Characteristics and outcome of septic arthritis in children
Han-Chih Yuan, Keh-Gong Wu, Chun-Jen Chen, Ren-Bin Tang, Be-Tau Hwang
Department of Pediatrics, Taipei Veterans General Hospital and National Yang-Ming University, Taipei, Taiwan
Received: June 9, 2005 Revised: August 24, 2005 Accepted: August 30, 2005
Background and purpose:
To assess the etiologic agents, presentation, laboratory findings, treatment, clinical outcome and prognostic factors of pyogenic arthritis in pediatric patients.
We reviewed the medical records of patients under 18 years of age with a diagnosis of septic arthritis from January 1971 to July 2004. Information collected included clinical characteristics, laboratory data, response to therapy and outcome. An unsatisfactory clinical outcome was defined as the development of sequelae including ambulatory disability, limb-length discrepancy, chronic osteomyelitis, and abnormalities of bone growth.
A total of 60 children who met the criteria for diagnosis of septic arthritis were included. The etiologic agent was identified in 71.7% of the patients. Staphylococcus aureus was the most common etiologic agent in all age groups (59.0%). The erythrocyte sedimentation rate was higher than 20 mm/h in 89% of patients and soft tissue swelling was the most common radiographic finding (16.7%). Lower extremity involvement was found in 90.8% of patients and the knee joint was most commonly involved. The clinical outcome was unsatisfactory in 28.3% of patients. The duration of symptoms before the initiation of treatment was significantly longer in patients with sequelae (4.2 vs 13.1 days, p<0.01), and the neutrophil percentage in peripheral blood was also significantly higher in this group (81.5% vs 65.7%, p=0.027).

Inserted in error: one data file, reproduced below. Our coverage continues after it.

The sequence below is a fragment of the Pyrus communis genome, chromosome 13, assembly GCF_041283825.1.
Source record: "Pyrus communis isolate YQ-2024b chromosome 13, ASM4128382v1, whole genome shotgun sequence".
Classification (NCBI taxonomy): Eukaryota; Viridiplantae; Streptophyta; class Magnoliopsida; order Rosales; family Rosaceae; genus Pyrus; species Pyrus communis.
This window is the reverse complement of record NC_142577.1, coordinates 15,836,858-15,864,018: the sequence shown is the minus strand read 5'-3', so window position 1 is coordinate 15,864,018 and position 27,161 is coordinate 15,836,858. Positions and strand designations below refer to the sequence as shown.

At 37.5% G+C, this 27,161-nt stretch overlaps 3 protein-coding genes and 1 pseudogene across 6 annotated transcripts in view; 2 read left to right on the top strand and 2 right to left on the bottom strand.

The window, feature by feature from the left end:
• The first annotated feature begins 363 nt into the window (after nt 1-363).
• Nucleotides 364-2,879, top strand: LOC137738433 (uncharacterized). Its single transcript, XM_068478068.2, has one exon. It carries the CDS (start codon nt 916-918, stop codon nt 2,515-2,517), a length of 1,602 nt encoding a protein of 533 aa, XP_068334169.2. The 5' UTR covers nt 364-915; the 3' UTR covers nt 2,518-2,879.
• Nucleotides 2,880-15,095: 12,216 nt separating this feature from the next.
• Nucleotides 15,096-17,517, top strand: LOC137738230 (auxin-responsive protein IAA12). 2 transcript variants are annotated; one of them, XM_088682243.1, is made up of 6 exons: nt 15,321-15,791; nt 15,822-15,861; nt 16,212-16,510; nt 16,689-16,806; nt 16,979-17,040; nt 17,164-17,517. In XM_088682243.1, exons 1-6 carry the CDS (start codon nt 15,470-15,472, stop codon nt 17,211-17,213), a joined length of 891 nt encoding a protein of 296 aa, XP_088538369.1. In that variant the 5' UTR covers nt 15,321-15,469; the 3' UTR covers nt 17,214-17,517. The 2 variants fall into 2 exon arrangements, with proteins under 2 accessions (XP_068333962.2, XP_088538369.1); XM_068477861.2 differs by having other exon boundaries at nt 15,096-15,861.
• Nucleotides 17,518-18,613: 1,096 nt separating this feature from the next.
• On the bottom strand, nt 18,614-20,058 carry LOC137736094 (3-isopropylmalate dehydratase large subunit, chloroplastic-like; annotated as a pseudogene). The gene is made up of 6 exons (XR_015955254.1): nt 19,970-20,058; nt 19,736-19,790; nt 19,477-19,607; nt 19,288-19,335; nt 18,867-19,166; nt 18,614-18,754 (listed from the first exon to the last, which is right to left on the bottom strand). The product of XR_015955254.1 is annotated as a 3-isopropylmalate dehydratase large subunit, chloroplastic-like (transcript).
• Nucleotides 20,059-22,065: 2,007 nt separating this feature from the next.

Delayed treatment and increased neutrophil ratio in peripheral blood were significantly associated with an increased risk of sequelae.
Adolescent, child, infectious arthritis, Staphylococcus aureus
J Microbiol Immunol Infect 2006;39:342-347.